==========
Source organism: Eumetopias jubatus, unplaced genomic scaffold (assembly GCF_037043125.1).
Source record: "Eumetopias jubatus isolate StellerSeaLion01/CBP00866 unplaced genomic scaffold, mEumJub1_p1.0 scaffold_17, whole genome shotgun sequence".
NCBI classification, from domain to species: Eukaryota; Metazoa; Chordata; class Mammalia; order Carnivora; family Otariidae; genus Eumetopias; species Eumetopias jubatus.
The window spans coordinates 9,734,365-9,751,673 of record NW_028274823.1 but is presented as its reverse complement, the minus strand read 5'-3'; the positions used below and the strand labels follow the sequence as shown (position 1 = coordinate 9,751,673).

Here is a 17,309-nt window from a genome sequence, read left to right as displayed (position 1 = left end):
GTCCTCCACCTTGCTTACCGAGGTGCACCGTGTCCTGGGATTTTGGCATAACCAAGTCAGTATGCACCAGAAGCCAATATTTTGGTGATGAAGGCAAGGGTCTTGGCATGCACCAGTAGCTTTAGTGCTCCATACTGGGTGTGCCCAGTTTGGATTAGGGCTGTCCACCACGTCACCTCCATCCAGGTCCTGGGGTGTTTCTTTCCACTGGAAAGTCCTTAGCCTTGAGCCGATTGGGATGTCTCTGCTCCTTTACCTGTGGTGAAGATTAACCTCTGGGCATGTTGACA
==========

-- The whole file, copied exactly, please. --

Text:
Source organism: Eumetopias jubatus, unplaced genomic scaffold (assembly GCF_037043125.1).
Source record: "Eumetopias jubatus isolate StellerSeaLion01/CBP00866 unplaced genomic scaffold, mEumJub1_p1.0 scaffold_17, whole genome shotgun sequence".
NCBI classification, from domain to species: Eukaryota; Metazoa; Chordata; class Mammalia; order Carnivora; family Otariidae; genus Eumetopias; species Eumetopias jubatus.
The window spans coordinates 9,734,365-9,751,673 of record NW_028274823.1 but is presented as its reverse complement, the minus strand read 5'-3'; the positions used below and the strand labels follow the sequence as shown (position 1 = coordinate 9,751,673).

Here is a 17,309-nt window from a genome sequence, read left to right as displayed (position 1 = left end):
GTCCTCCACCTTGCTTACCGAGGTGCACCGTGTCCTGGGATTTTGGCATAACCAAGTCAGTATGCACCAGAAGCCAATATTTTGGTGATGAAGGCAAGGGTCTTGGCATGCACCAGTAGCTTTAGTGCTCCATACTGGGTGTGCCCAGTTTGGATTAGGGCTGTCCACCACGTCACCTCCATCCAGGTCCTGGGGTGTTTCTTTCCACTGGAAAGTCCTTAGCCTTGAGCCGATTGGGATGTCTCTGCTCCTTTACCTGTGGTGAAGATTAACCTCTGGGCATGTTGACA